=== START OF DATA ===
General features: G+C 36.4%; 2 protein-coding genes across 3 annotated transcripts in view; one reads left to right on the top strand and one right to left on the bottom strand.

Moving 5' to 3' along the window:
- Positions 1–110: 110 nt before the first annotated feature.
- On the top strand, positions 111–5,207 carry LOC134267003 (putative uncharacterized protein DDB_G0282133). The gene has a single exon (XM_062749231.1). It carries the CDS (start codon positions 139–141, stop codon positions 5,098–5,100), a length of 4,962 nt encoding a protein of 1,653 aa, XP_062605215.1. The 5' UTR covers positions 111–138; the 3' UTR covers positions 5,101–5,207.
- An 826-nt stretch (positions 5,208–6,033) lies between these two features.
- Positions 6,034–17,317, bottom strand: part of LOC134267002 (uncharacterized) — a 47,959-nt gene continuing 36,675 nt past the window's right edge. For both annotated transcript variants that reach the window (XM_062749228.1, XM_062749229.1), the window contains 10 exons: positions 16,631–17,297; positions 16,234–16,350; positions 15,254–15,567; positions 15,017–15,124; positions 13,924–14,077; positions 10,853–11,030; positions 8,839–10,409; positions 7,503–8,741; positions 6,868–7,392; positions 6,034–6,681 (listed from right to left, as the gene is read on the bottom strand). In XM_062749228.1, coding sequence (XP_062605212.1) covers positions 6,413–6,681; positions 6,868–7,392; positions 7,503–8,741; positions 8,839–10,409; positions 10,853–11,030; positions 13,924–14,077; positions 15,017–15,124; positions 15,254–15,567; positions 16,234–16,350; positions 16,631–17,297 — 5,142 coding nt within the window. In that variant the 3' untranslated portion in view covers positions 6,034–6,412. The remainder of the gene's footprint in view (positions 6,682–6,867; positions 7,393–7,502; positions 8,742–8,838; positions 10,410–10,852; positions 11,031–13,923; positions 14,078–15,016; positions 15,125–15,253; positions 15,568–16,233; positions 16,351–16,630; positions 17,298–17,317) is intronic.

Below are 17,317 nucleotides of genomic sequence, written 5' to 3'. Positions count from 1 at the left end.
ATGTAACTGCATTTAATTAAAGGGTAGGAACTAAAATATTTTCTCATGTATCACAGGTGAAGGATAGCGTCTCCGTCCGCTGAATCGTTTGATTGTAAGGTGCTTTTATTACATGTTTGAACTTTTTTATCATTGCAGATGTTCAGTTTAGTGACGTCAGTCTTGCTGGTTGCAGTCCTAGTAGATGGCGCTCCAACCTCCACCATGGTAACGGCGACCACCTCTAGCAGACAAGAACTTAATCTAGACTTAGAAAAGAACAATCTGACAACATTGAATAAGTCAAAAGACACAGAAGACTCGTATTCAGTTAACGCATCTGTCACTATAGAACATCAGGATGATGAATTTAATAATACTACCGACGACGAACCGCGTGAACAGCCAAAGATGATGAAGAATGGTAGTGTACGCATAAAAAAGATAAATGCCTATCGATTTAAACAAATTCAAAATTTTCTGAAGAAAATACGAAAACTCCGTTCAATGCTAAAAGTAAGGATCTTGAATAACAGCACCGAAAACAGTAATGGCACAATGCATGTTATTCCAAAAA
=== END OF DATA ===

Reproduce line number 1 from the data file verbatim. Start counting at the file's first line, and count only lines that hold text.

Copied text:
General features: G+C 36.4%; 2 protein-coding genes across 3 annotated transcripts in view; one reads left to right on the top strand and one right to left on the bottom strand.